The changes being made in Schedule 2 do not appear to have been the subject of public debate or commentary. They may be regarded as relatively uncontroversial in that they simply clarify the intent of the Act that pharmacists be required to supply pharmaceutical benefits at the particular premises for which they have been approved but may also choose to supply from these premises. It appears that the purpose of this is to address a loophole created by the Federal Court decision in the Holzberger case that creates the potential for pharmacists to avoid the requirements of the pharmacy location rules. However, it is remarkable that neither the Explanatory Memorandum nor the Second Reading Speech makes any specific mention of the Federal Court decision or the pharmacy location rules.

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[1]. Most of the Pharmaceutical Benefits Act 1947 came into operation on 1 June 1948. An earlier Act, the Pharmaceutical Benefits Act 1944, was invalidated by the High Court and was never proclaimed to come into effect.

[2]. Budget 2007 08, Portfolio Budget Statements, Health and Ageing Portfolio, p. 73.

[3]. National Health Amendment Act (No. 2) 1978.

[4]. Health Insurance Act 1975. This fulfilled an election promise by Gough Whitlam during the 1974 election campaign. The initial Medicare legislation, the Health Insurance Act 1973, had commenced on 8 August 1974.

[5]. ACT Health Protection Service, Prescribing of medicines by optometrists in the Australian Capital Territory. Discussion Paper, Canberra, September 2003, pp. 5 7.

[7]. Hon. W. M. Edmond, Ministerial Statement: Optometrists , Queensland, Debates,
1 May 2003, p. 1562. Health (Drugs and Poisons) Amendment Regulation (No. 1) 2005 (Qld), gazetted on 24 March 2005.

[8]. Poisons and Dangerous Drugs Amendment Act 2006 (NT).

[9]. Sean Parnell, Optometrists find PBS delay is part of the new script , The Australian, 5 May 2005, p. 4.

[10]. Optometry Practice Act 2007 (SA), s. 33.

[11]. Productivity Commission, Australia s Health Workforce, Melbourne, 2005, p. 169.

[12]. ibid., p. xxvi.

[14]. Dr M. Haikerwal, Federal AMA President, No substitute for a GP , Medical Observer Weekly, 9 September 2005, p. 16.

[15]. ibid.

[16]. Royal Australian and New Zealand College of Ophthalmologists, Optometrists Therapeutic Prescribing ,, May 2006, accessed on 4 September 2007.

[17]. The Hon. Tony Abbott, MP, Minister for Health and Ageing, Better access to pharmaceutical products and services, media release, Canberra, 8 May 2007. See also Budget Paper, No. 2, 2007 08, p. 248.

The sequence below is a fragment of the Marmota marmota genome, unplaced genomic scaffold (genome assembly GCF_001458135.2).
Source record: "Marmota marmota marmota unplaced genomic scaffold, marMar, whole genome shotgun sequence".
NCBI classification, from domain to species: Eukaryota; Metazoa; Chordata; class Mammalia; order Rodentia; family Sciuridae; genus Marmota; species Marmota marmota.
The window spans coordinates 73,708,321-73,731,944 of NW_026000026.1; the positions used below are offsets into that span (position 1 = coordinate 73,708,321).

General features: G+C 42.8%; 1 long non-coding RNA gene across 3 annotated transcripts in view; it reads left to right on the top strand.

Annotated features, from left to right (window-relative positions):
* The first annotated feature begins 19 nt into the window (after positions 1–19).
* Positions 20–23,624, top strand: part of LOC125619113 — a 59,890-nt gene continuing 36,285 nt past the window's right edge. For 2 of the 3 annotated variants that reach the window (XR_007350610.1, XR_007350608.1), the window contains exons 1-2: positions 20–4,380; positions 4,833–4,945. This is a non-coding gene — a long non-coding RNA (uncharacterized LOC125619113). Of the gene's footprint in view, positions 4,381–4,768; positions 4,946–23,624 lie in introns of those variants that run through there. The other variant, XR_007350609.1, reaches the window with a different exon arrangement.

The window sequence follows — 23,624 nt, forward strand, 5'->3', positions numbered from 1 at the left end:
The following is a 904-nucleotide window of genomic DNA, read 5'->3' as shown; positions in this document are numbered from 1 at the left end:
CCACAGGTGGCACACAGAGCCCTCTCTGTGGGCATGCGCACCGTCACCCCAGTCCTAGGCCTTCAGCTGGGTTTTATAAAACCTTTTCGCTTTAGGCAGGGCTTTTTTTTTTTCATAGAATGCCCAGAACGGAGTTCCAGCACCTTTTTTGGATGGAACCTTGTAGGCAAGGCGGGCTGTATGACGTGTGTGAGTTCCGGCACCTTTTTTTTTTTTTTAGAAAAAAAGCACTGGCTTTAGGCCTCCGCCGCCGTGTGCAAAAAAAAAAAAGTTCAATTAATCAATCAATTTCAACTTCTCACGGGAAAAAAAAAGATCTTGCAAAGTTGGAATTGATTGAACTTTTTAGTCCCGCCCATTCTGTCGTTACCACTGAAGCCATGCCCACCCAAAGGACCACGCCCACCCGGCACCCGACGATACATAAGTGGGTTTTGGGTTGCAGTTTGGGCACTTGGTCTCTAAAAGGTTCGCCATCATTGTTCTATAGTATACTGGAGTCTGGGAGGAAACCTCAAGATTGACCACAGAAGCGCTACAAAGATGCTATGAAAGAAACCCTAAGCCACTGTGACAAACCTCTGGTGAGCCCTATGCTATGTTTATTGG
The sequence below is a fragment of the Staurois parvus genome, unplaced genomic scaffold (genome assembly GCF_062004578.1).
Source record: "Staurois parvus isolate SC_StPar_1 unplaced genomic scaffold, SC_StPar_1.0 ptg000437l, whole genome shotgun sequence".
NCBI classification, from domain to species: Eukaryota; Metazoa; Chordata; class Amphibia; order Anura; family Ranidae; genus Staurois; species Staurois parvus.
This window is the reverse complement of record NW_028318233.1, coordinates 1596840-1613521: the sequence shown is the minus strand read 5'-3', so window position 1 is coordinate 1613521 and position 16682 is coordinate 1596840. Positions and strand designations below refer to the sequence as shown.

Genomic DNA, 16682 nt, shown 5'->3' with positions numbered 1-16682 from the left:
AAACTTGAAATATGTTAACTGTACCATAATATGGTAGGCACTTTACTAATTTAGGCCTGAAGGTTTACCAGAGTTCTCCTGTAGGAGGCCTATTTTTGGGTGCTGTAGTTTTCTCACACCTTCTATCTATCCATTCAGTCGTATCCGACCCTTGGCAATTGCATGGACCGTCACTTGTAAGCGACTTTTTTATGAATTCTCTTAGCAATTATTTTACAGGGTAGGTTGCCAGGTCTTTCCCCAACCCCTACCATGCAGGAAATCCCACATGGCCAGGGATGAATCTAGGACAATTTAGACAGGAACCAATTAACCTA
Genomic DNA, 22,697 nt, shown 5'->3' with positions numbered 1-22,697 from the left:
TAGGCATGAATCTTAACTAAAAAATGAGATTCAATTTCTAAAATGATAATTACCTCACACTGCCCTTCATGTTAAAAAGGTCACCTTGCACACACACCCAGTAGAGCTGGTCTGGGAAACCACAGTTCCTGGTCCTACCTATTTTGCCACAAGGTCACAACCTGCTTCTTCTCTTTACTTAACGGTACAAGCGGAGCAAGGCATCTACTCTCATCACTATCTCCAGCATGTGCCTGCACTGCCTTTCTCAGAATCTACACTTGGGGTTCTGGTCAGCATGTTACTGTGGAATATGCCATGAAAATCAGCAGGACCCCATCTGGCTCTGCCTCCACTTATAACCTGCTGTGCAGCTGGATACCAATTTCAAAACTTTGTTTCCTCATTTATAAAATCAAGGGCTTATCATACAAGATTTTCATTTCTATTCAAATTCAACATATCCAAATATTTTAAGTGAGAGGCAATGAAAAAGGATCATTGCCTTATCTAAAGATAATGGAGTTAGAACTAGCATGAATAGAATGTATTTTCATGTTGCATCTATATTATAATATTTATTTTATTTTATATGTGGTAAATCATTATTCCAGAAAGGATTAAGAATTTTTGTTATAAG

[18]. Australian Community Pharmacy Authority, Applications Handbook, Dept. of Health and Ageing, Canberra, March 2007, p. 2.

[19]. The Pharmacy Location Rules are contained in the National Health (Australian Community Pharmacy Authority Rules) Determination 2006, as amended.

[20]. See, for example, P. Kerin, High price of anti-competition , Business Review Weekly, 30 June 2005, p. 34; N. Ballenden, The pharmacy: why it can t stay a closed shop , Consuming Interest, Winter 2005, pp. 18 20; M. Metherell, Pharmacy profits hit a nerve , Sydney Morning Herald, 16 May 2005, p. 1; B. Glasson, Getting tough on turf , Australian Doctor, 18 February, 2005, p. 21; A. Fels and F. Brenchley, Dispense some competition to the pharmacies , Sydney Morning Herald, 8 April 2004, p. 17; J. Albrechtsen, Strip these white coats of subsidies , The Australian, 1 September 2004, p. 15.

[21]. See for example, S. Mitchell, Woolies resists drug-free future , Australian Financial Review, 16 February 2006, p. 24; C. Jimenez and K. Murphy, Woolies in pharmacy trial furore , The Australian, 10 May 2005, p. 24; M. Polimeni, Woolies in fresh pharmacy assault , Canberra Times, 7 May 2005, p. 13; AAP, Woolworths touts pharmacy trial , Australian Financial Review, 9 May 2005, p. 17.

[22]. Department of Health and Ageing, Supplying Medicines What Pharmacists Need to Know , PBS Explanatory notes for health professionals,, accessed on 4 September 2007.

[23]. Explanatory Memorandum, p. 2.

[24]. ibid.

[26]. ibid., para. 20.

[27]. Explanatory Memorandum, p. 3.

[28]. Sen. the Hon. Eric Abetz, Second reading speech: National Health Amendment (Pharmaceutical Benefits) Bill 2007 , Senate, Debates, 15 August 2007, p. 1.

Contact officer and copyright details

Luke Buckmaster
Social Policy Section
Patrick O'Neill
Law and Bills Digest Section
11 September 2007
Parliamentary Library